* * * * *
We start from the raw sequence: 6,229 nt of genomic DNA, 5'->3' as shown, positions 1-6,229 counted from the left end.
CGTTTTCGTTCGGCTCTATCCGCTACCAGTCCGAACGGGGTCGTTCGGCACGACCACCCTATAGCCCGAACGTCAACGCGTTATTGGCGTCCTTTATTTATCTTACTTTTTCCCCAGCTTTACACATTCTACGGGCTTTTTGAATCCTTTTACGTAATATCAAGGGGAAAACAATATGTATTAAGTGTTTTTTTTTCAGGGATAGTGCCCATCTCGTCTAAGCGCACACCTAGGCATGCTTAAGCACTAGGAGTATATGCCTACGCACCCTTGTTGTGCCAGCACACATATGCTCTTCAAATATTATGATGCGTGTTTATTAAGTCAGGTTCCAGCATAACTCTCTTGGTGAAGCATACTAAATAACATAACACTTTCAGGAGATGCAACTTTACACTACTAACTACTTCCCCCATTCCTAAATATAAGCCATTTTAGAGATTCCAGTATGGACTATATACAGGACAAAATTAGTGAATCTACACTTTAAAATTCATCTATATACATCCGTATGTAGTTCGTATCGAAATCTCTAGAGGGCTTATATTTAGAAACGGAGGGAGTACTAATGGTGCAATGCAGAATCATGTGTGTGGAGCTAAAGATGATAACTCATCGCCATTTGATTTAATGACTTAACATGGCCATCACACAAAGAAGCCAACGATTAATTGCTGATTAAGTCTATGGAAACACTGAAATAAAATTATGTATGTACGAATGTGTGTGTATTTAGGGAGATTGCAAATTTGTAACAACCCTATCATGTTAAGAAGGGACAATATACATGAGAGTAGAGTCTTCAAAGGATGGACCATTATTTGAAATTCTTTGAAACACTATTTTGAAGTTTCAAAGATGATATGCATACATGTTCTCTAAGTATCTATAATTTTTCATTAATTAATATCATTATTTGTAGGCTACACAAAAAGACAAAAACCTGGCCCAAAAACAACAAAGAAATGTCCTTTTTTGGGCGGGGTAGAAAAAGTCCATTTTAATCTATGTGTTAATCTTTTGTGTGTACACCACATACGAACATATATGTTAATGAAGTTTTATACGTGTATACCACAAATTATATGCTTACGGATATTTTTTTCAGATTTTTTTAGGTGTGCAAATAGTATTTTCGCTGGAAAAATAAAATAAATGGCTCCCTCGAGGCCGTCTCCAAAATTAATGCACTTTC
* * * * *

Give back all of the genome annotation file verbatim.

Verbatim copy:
We start from the raw sequence: 6,229 nt of genomic DNA, 5'->3' as shown, positions 1-6,229 counted from the left end.
CGTTTTCGTTCGGCTCTATCCGCTACCAGTCCGAACGGGGTCGTTCGGCACGACCACCCTATAGCCCGAACGTCAACGCGTTATTGGCGTCCTTTATTTATCTTACTTTTTCCCCAGCTTTACACATTCTACGGGCTTTTTGAATCCTTTTACGTAATATCAAGGGGAAAACAATATGTATTAAGTGTTTTTTTTTCAGGGATAGTGCCCATCTCGTCTAAGCGCACACCTAGGCATGCTTAAGCACTAGGAGTATATGCCTACGCACCCTTGTTGTGCCAGCACACATATGCTCTTCAAATATTATGATGCGTGTTTATTAAGTCAGGTTCCAGCATAACTCTCTTGGTGAAGCATACTAAATAACATAACACTTTCAGGAGATGCAACTTTACACTACTAACTACTTCCCCCATTCCTAAATATAAGCCATTTTAGAGATTCCAGTATGGACTATATACAGGACAAAATTAGTGAATCTACACTTTAAAATTCATCTATATACATCCGTATGTAGTTCGTATCGAAATCTCTAGAGGGCTTATATTTAGAAACGGAGGGAGTACTAATGGTGCAATGCAGAATCATGTGTGTGGAGCTAAAGATGATAACTCATCGCCATTTGATTTAATGACTTAACATGGCCATCACACAAAGAAGCCAACGATTAATTGCTGATTAAGTCTATGGAAACACTGAAATAAAATTATGTATGTACGAATGTGTGTGTATTTAGGGAGATTGCAAATTTGTAACAACCCTATCATGTTAAGAAGGGACAATATACATGAGAGTAGAGTCTTCAAAGGATGGACCATTATTTGAAATTCTTTGAAACACTATTTTGAAGTTTCAAAGATGATATGCATACATGTTCTCTAAGTATCTATAATTTTTCATTAATTAATATCATTATTTGTAGGCTACACAAAAAGACAAAAACCTGGCCCAAAAACAACAAAGAAATGTCCTTTTTTGGGCGGGGTAGAAAAAGTCCATTTTAATCTATGTGTTAATCTTTTGTGTGTACACCACATACGAACATATATGTTAATGAAGTTTTATACGTGTATACCACAAATTATATGCTTACGGATATTTTTTTCAGATTTTTTTAGGTGTGCAAATAGTATTTTCGCTGGAAAAATAAAATAAATGGCTCCCTCGAGGCCGTCTCCAAAATTAATGCACTTTC